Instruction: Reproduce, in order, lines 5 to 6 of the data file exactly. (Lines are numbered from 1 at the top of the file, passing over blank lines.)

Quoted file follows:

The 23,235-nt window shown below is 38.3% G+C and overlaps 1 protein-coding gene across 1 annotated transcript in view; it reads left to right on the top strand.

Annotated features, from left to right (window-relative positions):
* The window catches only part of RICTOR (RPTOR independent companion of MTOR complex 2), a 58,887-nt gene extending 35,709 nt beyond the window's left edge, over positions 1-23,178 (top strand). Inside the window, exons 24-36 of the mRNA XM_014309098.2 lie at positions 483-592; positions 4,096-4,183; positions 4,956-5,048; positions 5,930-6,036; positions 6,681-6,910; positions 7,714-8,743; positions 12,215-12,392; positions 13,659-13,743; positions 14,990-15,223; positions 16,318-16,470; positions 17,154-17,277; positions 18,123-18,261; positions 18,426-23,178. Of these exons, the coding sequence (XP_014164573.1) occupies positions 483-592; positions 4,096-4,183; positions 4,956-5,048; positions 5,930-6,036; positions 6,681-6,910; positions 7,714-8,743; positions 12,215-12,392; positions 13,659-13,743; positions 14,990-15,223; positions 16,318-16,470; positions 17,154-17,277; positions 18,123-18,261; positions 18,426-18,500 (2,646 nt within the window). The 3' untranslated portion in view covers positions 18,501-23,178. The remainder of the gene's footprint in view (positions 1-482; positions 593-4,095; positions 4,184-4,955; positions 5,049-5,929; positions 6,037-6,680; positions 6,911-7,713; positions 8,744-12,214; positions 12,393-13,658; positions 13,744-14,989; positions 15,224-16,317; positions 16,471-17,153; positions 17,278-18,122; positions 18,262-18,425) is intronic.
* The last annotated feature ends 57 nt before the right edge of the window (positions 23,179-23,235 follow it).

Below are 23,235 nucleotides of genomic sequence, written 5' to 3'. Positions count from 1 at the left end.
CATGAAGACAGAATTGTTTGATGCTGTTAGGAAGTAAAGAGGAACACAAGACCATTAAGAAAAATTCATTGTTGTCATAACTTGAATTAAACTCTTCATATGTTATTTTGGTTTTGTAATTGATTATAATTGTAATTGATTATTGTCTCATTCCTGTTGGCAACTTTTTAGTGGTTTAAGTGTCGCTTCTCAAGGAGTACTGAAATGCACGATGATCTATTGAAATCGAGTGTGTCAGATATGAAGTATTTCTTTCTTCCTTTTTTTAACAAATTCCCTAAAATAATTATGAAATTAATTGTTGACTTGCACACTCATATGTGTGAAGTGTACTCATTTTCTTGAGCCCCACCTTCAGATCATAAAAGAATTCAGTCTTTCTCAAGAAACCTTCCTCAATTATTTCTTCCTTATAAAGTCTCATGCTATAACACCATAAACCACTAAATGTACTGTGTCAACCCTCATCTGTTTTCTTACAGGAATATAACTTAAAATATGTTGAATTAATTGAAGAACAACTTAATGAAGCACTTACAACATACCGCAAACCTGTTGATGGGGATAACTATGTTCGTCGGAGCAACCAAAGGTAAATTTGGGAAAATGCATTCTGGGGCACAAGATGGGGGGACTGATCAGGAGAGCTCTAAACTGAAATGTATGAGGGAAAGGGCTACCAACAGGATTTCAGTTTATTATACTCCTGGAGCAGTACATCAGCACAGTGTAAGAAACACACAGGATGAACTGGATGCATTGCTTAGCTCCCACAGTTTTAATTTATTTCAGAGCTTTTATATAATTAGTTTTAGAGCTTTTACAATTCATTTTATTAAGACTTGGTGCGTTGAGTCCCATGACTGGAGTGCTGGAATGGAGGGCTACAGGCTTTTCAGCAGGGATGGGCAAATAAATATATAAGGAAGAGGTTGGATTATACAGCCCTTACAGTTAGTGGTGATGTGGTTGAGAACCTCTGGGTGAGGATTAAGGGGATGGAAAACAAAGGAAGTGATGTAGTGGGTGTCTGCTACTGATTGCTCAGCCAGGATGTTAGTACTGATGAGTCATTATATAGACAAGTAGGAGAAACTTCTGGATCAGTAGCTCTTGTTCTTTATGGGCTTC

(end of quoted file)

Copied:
Below are 23,235 nucleotides of genomic sequence, written 5' to 3'. Positions count from 1 at the left end.
CATGAAGACAGAATTGTTTGATGCTGTTAGGAAGTAAAGAGGAACACAAGACCATTAAGAAAAATTCATTGTTGTCATAACTTGAATTAAACTCTTCATATGTTATTTTGGTTTTGTAATTGATTATAATTGTAATTGATTATTGTCTCATTCCTGTTGGCAACTTTTTAGTGGTTTAAGTGTCGCTTCTCAAGGAGTACTGAAATGCACGATGATCTATTGAAATCGAGTGTGTCAGATATGAAGTATTTCTTTCTTCCTTTTTTTAACAAATTCCCTAAAATAATTATGAAATTAATTGTTGACTTGCACACTCATATGTGTGAAGTGTACTCATTTTCTTGAGCCCCACCTTCAGATCATAAAAGAATTCAGTCTTTCTCAAGAAACCTTCCTCAATTATTTCTTCCTTATAAAGTCTCATGCTATAACACCATAAACCACTAAATGTACTGTGTCAACCCTCATCTGTTTTCTTACAGGAATATAACTTAAAATATGTTGAATTAATTGAAGAACAACTTAATGAAGCACTTACAACATACCGCAAACCTGTTGATGGGGATAACTATGTTCGTCGGAGCAACCAAAGGTAAATTTGGGAAAATGCATTCTGGGGCACAAGATGGGGGGACTGATCAGGAGAGCTCTAAACTGAAATGTATGAGGGAAAGGGCTACCAACAGGATTTCAGTTTATTATACTCCTGGAGCAGTACATCAGCACAGTGTAAGAAACACACAGGATGAACTGGATGCATTGCTTAGCTCCCACAGTTTTAATTTATTTCAGAGCTTTTATATAATTAGTTTTAGAGCTTTTACAATTCATTTTATTAAGACTTGGTGCGTTGAGTCCCATGACTGGAGTGCTGGAATGGAGGGCTACAGGCTTTTCAGCAGGGATGGGCAAATAAATATATAAGGAAGAGGTTGGATTATACAGCCCTTACAGTTAGTGGTGATGTGGTTGAGAACCTCTGGGTGAGGATTAAGGGGATGGAAAACAAAGGAAGTGATGTAGTGGGTGTCTGCTACTGATTGCTCAGCCAGGATGTTAGTACTGATGAGTCATTATATAGACAAGTAGGAGAAACTTCTGGATCAGTAGCTCTTGTTCTTTATGGGCTTC